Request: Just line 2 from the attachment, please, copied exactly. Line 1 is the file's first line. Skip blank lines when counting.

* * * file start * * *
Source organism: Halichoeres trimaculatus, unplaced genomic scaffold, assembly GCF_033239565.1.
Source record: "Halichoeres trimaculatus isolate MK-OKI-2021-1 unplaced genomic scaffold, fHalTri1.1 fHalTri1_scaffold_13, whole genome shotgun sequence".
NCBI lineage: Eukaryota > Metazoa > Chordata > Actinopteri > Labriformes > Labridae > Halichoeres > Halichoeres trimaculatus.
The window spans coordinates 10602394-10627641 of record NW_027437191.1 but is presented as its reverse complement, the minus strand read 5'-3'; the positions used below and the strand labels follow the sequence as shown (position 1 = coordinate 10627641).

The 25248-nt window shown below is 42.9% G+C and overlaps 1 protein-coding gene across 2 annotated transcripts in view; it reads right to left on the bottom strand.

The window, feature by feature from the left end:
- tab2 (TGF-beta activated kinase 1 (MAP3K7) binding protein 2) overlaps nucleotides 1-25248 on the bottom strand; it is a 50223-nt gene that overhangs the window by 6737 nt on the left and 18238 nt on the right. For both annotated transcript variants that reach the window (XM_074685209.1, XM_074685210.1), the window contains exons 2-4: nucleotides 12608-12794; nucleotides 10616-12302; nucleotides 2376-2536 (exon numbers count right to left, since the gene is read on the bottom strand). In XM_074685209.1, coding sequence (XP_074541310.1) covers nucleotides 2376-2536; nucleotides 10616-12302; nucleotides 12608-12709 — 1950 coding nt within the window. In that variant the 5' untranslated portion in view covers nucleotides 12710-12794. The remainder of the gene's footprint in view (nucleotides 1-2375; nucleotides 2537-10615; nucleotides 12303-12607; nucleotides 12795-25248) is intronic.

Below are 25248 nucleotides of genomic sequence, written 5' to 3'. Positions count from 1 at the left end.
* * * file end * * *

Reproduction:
Source record: "Halichoeres trimaculatus isolate MK-OKI-2021-1 unplaced genomic scaffold, fHalTri1.1 fHalTri1_scaffold_13, whole genome shotgun sequence".